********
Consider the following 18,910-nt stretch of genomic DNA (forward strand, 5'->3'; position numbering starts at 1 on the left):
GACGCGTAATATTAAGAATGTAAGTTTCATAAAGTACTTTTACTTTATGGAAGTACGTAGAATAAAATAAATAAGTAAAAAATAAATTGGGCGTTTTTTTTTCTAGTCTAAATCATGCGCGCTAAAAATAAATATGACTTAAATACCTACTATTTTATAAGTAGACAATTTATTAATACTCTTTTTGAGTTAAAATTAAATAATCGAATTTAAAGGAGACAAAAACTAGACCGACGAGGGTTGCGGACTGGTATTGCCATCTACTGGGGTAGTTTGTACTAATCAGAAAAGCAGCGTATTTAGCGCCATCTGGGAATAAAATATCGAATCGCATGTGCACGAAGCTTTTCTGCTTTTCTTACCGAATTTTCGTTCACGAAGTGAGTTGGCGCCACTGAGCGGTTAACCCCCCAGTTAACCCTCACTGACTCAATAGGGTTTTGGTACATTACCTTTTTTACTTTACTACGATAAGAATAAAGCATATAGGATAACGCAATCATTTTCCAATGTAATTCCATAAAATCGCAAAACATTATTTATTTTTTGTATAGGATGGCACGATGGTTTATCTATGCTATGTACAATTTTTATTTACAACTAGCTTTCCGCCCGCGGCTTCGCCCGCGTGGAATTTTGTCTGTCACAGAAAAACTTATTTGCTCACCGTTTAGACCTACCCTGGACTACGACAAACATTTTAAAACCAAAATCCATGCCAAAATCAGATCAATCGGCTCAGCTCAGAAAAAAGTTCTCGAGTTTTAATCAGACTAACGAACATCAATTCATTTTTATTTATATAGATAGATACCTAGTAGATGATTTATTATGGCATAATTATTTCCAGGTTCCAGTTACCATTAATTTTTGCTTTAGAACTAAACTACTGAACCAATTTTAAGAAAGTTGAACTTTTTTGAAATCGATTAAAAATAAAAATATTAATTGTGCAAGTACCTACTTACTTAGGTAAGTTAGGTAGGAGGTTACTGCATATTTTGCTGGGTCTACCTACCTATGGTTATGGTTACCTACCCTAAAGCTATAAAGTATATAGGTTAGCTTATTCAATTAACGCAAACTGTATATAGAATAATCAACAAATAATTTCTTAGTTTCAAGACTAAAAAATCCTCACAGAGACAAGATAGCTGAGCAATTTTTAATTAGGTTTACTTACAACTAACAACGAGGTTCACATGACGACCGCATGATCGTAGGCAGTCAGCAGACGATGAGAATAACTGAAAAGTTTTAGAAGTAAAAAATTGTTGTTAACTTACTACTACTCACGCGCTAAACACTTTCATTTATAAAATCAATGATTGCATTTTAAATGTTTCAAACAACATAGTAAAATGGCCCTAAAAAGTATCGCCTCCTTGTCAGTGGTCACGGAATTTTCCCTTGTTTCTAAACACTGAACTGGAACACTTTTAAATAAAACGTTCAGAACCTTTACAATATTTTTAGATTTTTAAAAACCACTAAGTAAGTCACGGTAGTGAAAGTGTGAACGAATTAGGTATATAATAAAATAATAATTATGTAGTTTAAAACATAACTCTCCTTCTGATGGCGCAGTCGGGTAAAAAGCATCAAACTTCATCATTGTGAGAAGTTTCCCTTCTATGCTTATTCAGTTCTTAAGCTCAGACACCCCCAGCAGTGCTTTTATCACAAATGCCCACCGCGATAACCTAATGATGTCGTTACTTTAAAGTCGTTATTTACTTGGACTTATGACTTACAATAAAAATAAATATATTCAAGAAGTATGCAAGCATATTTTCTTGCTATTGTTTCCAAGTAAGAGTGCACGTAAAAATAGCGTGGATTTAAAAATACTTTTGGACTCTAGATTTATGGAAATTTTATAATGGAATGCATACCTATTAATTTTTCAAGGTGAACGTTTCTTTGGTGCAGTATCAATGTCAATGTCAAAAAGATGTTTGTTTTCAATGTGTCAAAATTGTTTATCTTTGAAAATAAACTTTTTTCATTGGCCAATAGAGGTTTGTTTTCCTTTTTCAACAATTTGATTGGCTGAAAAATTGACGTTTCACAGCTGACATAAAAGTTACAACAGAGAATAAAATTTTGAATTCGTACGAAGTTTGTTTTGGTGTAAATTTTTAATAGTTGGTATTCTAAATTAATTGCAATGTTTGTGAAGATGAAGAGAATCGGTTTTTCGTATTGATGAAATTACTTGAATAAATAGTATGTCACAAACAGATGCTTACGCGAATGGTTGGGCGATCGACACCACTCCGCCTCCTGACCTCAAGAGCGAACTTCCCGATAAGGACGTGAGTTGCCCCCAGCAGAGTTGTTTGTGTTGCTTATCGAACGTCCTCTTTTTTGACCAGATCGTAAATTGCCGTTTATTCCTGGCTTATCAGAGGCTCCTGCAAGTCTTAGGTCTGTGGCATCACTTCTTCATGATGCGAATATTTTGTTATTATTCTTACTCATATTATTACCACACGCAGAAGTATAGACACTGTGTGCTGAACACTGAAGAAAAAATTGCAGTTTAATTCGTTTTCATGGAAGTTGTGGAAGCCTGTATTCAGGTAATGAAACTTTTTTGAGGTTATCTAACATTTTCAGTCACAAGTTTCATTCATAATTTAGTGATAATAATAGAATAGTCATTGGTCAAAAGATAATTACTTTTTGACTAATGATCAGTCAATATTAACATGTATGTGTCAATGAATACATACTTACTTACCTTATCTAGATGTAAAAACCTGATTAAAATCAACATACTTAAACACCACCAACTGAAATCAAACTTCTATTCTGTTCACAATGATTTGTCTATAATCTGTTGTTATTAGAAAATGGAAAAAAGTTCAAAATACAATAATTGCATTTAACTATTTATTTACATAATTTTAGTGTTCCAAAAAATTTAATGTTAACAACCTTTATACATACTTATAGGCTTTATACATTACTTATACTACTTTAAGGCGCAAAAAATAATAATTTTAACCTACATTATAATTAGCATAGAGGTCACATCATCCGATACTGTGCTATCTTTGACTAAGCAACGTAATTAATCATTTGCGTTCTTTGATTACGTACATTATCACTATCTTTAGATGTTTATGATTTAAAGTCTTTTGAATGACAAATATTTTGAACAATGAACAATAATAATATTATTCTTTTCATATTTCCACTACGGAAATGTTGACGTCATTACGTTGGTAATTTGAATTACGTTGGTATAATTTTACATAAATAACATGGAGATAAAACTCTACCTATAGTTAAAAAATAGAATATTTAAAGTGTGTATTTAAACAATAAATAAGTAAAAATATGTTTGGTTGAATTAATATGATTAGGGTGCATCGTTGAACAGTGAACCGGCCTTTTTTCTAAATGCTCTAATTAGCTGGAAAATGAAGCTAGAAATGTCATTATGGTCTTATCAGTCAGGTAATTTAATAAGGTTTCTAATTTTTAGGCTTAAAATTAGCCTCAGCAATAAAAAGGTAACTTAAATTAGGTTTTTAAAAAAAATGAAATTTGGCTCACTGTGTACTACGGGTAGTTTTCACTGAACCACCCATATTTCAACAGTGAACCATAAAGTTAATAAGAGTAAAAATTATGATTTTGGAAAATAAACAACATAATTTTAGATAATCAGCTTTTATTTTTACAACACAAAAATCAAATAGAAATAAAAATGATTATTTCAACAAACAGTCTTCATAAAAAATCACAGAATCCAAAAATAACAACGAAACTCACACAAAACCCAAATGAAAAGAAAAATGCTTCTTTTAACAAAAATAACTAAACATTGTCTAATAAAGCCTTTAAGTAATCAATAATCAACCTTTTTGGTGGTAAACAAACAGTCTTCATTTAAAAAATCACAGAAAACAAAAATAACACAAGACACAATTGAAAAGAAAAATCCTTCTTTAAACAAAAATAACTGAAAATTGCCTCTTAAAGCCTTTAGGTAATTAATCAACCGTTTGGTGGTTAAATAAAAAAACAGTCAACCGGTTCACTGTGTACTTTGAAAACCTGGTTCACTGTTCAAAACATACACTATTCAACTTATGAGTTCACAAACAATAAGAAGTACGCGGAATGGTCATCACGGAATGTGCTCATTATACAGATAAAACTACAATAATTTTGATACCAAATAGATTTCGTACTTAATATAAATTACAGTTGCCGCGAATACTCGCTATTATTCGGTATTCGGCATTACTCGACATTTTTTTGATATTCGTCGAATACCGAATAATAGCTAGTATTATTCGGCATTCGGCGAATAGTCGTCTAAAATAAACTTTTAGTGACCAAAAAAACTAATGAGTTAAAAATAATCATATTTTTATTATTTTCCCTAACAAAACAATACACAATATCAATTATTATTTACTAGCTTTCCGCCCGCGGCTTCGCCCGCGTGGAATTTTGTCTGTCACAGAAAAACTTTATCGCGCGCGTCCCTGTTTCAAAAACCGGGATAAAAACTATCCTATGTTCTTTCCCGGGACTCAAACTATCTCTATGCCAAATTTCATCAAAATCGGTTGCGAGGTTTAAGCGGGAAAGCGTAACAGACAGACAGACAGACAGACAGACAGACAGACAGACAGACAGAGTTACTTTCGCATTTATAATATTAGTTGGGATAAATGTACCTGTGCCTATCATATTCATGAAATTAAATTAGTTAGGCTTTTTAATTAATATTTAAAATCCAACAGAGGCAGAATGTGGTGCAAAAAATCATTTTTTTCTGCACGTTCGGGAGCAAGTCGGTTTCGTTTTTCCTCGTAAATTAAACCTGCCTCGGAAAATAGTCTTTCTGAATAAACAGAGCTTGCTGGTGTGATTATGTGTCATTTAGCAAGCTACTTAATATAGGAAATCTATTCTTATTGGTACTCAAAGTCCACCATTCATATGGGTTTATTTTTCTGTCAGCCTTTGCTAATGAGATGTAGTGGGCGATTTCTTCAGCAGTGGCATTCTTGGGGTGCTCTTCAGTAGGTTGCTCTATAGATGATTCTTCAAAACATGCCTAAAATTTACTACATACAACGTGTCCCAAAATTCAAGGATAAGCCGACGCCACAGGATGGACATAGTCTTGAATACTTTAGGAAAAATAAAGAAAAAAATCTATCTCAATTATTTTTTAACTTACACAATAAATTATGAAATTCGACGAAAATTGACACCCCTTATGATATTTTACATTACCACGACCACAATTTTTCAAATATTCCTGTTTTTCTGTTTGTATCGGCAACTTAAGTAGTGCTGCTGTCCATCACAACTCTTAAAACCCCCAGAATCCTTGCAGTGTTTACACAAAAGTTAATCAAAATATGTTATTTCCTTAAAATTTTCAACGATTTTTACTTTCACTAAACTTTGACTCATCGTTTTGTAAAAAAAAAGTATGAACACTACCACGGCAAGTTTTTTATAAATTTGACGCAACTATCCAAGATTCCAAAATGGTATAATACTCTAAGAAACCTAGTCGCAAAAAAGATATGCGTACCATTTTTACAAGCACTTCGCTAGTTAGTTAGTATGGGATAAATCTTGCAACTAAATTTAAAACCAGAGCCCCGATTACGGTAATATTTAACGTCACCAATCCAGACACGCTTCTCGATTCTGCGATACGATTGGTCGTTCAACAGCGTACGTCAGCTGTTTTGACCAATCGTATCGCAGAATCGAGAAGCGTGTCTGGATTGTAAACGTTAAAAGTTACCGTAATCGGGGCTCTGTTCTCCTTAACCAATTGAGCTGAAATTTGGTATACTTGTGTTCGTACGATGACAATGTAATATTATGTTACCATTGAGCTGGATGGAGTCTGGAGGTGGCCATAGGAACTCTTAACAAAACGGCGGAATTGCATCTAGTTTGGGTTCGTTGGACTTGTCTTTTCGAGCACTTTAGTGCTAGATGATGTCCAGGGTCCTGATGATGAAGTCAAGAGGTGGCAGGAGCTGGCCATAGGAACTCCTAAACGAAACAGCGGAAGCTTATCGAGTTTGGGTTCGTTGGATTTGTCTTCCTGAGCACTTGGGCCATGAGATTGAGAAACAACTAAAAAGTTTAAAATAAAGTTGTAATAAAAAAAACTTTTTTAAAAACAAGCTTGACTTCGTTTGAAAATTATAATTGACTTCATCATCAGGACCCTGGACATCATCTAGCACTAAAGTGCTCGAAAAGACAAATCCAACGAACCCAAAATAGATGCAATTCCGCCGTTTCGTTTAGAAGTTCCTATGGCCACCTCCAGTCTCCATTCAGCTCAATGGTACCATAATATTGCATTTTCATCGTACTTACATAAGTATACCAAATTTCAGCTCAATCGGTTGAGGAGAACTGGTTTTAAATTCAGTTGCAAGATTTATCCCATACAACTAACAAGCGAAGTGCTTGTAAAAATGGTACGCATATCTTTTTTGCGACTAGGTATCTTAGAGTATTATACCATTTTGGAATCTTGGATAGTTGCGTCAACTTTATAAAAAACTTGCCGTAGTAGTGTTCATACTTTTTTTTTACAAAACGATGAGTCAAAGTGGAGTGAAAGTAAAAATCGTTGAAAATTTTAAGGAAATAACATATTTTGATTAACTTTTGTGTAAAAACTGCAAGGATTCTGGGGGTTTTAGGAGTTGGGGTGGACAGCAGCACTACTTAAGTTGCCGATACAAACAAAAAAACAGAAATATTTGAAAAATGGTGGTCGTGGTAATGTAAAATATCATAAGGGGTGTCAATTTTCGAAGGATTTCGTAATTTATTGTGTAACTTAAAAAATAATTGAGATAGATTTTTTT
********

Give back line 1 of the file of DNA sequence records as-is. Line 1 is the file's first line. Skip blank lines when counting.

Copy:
Consider the following 18,910-nt stretch of genomic DNA (forward strand, 5'->3'; position numbering starts at 1 on the left):